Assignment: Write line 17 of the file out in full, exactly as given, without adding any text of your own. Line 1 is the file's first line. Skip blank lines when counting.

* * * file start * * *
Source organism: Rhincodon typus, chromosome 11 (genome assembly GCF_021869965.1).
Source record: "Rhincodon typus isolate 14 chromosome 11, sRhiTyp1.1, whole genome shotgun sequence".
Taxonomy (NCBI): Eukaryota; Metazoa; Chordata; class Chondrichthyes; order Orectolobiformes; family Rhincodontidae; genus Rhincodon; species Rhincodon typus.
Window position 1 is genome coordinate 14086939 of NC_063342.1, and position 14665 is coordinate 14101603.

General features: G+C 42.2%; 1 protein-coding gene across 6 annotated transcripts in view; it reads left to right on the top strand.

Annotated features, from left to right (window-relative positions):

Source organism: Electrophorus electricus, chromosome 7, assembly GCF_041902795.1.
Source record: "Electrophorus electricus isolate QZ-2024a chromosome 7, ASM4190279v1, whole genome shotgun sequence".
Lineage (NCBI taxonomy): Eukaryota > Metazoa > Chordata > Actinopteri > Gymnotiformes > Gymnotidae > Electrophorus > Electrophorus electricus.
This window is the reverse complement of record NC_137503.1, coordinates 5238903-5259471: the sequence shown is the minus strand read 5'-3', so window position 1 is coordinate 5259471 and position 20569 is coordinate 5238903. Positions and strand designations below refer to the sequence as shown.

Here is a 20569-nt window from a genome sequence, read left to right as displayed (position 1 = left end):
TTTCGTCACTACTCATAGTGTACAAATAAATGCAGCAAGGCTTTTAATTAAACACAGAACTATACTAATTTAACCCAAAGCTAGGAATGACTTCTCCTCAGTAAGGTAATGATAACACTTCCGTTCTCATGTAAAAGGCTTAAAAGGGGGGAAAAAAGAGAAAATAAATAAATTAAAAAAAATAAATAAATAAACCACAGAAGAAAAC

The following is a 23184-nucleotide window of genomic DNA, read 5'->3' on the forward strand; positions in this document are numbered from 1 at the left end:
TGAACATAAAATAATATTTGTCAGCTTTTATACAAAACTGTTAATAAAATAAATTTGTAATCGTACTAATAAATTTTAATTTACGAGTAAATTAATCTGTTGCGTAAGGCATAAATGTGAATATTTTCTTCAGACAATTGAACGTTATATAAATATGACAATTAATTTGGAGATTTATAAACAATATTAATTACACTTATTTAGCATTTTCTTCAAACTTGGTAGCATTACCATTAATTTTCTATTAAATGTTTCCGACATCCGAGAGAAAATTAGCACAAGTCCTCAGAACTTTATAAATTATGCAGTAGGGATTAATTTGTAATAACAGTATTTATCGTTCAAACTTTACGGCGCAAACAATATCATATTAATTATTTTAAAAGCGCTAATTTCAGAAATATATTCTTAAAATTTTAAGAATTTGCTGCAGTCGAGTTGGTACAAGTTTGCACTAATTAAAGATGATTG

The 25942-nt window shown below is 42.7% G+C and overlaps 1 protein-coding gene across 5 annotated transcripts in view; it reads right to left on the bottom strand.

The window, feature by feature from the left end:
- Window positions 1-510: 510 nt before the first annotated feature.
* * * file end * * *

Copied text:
- Window positions 1-510: 510 nt before the first annotated feature.